The Innovation Engine (2015)
Get an insight into how a computer ‘thinks’ and ‘sees’
The inability to simulate nature in all its complexity and diversity vs unlimited human imagination.
Evolution has yielded tremendous diversity and in fact we still do not know the ins and outs of what drives all this diversity and complexity. Computer simulations of evolution are, in fact, a utopia because at a certain point it stops (no processing power, no more fitness functions, and so on). We cannot simulate the complexity of nature simply because it is full of niches, and these niches of interconnected ecologies are essential breeding grounds for a complex diversified nature.
The Innovation Engine demonstrates how ‘Artificial Intelligence’ and ‘Deep Neural Networks’ are easily fooled, a dystopian reality when you realise that for example the military is already use them. The question is how much confidence do we have in ourselves and the technologies we develop? In 2014, the former director of both the CIA and NSA proclaimed that “we kill people based on metadata and machine learning algorithms.” Now, a new examination of previously published Snowden documents suggests that many of those people may have been innocent.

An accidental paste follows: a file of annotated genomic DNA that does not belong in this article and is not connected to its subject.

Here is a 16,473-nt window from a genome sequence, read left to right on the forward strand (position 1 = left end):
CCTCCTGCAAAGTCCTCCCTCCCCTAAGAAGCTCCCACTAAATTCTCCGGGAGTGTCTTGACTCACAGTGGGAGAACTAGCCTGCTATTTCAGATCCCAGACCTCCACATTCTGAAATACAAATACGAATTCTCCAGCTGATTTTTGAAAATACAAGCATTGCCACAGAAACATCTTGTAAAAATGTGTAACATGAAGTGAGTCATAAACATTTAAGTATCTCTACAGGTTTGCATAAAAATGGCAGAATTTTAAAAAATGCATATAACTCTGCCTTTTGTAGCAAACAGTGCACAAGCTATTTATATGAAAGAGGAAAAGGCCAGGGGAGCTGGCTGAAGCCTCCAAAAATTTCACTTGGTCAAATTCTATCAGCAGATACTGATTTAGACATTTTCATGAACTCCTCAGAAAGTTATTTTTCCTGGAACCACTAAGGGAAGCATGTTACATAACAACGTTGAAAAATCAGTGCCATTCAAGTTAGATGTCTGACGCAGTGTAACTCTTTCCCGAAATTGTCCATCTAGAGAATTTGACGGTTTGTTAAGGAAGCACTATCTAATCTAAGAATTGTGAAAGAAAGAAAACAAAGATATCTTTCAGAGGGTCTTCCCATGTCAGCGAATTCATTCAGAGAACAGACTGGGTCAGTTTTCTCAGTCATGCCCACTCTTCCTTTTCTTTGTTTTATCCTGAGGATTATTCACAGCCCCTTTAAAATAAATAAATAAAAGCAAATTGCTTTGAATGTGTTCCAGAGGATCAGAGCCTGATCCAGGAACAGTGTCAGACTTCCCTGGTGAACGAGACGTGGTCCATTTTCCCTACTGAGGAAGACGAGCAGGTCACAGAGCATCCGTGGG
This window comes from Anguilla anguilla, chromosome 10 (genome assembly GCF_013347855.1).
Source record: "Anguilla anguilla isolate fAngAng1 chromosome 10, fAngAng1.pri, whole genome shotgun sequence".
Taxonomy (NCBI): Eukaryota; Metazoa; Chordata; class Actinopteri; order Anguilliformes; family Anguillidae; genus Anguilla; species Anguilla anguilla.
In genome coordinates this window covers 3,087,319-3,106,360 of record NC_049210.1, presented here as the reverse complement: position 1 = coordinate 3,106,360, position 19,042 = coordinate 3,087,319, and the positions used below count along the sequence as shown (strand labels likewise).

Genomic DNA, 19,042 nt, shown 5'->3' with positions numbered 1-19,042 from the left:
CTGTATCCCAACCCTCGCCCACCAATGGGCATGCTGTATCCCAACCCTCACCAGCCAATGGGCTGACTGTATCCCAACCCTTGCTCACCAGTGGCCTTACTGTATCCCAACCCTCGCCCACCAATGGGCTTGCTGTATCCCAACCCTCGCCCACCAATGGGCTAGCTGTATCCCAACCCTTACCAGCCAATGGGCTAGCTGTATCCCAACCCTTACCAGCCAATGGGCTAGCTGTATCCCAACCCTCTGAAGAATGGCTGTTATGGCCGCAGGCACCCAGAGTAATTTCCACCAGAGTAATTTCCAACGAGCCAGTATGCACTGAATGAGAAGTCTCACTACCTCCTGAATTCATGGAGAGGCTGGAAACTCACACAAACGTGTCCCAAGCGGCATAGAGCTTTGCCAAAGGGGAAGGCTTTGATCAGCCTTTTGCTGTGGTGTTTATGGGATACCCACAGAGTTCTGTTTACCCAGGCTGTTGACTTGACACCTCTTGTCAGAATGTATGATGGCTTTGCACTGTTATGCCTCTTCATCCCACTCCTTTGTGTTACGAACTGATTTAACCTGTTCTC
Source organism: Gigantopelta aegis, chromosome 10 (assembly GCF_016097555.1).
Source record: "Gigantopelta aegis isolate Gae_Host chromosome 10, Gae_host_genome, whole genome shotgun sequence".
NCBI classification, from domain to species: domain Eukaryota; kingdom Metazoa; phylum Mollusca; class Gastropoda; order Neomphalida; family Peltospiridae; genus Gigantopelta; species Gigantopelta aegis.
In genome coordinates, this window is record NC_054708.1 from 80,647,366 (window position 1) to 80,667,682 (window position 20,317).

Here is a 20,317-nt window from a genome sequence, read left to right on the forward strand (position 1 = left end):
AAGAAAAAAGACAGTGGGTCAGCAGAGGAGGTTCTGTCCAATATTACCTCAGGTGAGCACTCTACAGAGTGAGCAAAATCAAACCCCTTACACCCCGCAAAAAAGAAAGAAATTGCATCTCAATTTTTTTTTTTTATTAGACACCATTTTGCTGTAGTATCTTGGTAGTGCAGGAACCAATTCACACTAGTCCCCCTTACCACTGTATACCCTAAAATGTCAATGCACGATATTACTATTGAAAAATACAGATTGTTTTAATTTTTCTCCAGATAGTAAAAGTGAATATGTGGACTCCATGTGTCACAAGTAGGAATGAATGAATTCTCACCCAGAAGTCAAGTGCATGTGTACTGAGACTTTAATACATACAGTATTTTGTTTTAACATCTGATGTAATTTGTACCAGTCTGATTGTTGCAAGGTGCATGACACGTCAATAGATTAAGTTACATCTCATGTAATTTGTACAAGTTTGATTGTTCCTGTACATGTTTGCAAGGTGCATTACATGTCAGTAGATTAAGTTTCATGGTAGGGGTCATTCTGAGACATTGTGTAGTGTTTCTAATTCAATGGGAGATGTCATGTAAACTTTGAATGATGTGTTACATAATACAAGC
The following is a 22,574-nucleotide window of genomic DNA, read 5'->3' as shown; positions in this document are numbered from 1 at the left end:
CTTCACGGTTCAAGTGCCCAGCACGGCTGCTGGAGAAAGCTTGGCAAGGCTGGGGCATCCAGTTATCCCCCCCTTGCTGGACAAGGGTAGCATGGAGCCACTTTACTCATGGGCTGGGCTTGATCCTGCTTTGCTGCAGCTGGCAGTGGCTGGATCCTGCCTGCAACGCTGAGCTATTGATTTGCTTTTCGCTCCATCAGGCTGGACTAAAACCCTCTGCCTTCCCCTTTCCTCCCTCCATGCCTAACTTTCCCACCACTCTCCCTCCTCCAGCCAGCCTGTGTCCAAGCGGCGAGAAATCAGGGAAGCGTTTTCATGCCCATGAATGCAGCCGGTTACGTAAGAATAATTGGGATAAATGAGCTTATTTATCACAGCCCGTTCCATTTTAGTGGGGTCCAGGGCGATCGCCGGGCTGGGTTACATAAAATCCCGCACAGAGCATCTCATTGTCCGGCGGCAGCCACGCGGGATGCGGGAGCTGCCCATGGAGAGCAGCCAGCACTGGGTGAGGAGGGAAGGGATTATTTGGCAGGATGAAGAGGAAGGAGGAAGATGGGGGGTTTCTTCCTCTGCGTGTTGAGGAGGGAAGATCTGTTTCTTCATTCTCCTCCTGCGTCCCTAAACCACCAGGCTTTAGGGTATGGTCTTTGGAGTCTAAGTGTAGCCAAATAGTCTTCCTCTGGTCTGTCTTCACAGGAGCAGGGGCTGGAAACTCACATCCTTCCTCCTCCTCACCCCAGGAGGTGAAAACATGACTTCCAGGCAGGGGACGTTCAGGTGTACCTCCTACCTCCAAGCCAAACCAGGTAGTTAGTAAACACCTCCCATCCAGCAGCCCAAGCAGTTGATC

Machines can’t do what the human imagination can… yet. This installation researches the failure of machines and computers to simulate the human mind. The artist was inspired by the inability of machines to accurately simulate the process of evolution due to their lack of processing power and other key functions required to run complex simulations.
A touchscreen allows the visitor to navigate through and explore a deep neural network. In machines, an artificial neural network is a computer algorithm inspired by the central nervous systems of animals. The webcam analyses in realtime what it sees and what it has been ‘taught’ to detect. What is detected is visualised as highlighted artificial neurons. The audience can then browse through all the neural layers and get an insight into how a computer ‘thinks’ and ‘sees’. A voice tells visitors which layer they are looking at and what’s happening. In a lot of cases, the visitor may not recognise these images, but the artificial intelligence appears to, demonstrating the limits of machine comprehension.
Frederik De Wilde (BE), in collaboration with Jeff Clune and Anh Nguyen (US)